WFP Yemen Situation Report, 23 June 2011


Context 1.

Since 3 June 2011, when hostilities between government forces and tribal gunmen briefly escalated in the neighbourhood of Haddah in the Yemeni capital and the Presidential Palace was bombed by heretofore unidentified actors, the security situation in Sana’a has been relatively stable.

  1. President Ali Abdullah Saleh was injured in the palace attack and is now receiving medical treatment in Saudi Arabia. Vice-President Abd Rabbu Mansour Hadi has assumed control of government. A ceasefire is in force and holding, despite some skirmishes.

  2. The violence in Hassaba (a central neighbourhood in Sana’a) resulted in some 4,000 at-risk Ethiopian and Somali refugees having to be evacuated to Al-Mazrak Camp II in Harad governorate. This operation is being overseen by UNHCR.

  3. The situation in Taiz remains tense. Daily confrontations are taking place between armed anti-government protesters and Republican Guard units.

  4. In Zinjibar, the capital of Abyan governorate, conflict between government forces and jihadists allegedly linked to Al-Qaeda in the Arabian Peninsula have forced the exodus of some 95% of the city’s residents. As of 21 June 2011, approximately 25,000 IDPs had been registered in neighbouring Aden and Lahj governorates.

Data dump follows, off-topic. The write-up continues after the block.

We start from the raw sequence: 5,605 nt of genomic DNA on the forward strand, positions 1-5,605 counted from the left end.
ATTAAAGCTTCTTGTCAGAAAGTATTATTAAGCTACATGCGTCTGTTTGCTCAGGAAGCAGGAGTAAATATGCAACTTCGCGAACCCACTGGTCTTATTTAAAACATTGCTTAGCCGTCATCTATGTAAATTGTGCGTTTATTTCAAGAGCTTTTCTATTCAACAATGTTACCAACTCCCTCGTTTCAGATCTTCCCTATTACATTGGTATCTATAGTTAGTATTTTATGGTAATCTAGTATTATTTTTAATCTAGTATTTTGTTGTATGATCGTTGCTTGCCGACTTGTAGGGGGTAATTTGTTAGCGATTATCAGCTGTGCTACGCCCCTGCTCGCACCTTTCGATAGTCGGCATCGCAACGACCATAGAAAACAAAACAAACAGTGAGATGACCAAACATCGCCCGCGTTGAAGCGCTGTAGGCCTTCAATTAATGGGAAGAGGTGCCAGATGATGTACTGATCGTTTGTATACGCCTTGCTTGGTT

Another 15,000 IDPs are reportedly dispersed throughout Abyan.

  5. Meanwhile, the Yemeni economy continues to deteriorate. As of 17 June 2011, the Yemeni riyal was valued at 232 to the US dollar in the black market (while the official rate is 218). It has been suggested that if the riyal were to plunge below 300 to the dollar, an additional 15% of Yemenis would be thrust below the poverty line and forced to live on less than US $2 per day.

  6. The price of bread in Yemen has increased by 50% since the beginning of February.
    Because many food insecure Yemenis already spend between 30-35% of their daily income on bread, rapidly inflating bread costs could have significant repercussions.

  7. The country’s fuel crisis continues to grow ever more severe. Fuel is no longer available to most Yemenis, irrespective of the price one is willing to pay. Queues at gas stations now stretch for kilometres and are blocking main streets in Sana’a.